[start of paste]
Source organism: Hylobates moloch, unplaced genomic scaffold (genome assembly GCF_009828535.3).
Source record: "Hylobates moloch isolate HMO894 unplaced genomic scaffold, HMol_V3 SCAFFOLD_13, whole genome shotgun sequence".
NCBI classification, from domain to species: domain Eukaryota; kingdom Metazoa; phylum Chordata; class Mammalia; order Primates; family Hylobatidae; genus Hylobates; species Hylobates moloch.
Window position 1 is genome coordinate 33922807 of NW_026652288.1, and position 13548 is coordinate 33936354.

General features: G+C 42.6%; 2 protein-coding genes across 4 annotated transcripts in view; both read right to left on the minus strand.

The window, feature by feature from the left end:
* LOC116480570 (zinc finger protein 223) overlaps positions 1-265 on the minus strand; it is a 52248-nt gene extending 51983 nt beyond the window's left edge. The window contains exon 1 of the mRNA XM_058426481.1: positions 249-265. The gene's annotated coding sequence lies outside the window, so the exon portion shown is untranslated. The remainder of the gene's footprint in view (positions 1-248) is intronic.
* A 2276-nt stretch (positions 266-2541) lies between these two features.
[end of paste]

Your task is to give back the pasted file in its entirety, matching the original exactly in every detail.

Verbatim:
Source organism: Hylobates moloch, unplaced genomic scaffold (genome assembly GCF_009828535.3).
Source record: "Hylobates moloch isolate HMO894 unplaced genomic scaffold, HMol_V3 SCAFFOLD_13, whole genome shotgun sequence".
NCBI classification, from domain to species: domain Eukaryota; kingdom Metazoa; phylum Chordata; class Mammalia; order Primates; family Hylobatidae; genus Hylobates; species Hylobates moloch.
Window position 1 is genome coordinate 33922807 of NW_026652288.1, and position 13548 is coordinate 33936354.

General features: G+C 42.6%; 2 protein-coding genes across 4 annotated transcripts in view; both read right to left on the minus strand.

The window, feature by feature from the left end:
* LOC116480570 (zinc finger protein 223) overlaps positions 1-265 on the minus strand; it is a 52248-nt gene extending 51983 nt beyond the window's left edge. The window contains exon 1 of the mRNA XM_058426481.1: positions 249-265. The gene's annotated coding sequence lies outside the window, so the exon portion shown is untranslated. The remainder of the gene's footprint in view (positions 1-248) is intronic.
* A 2276-nt stretch (positions 266-2541) lies between these two features.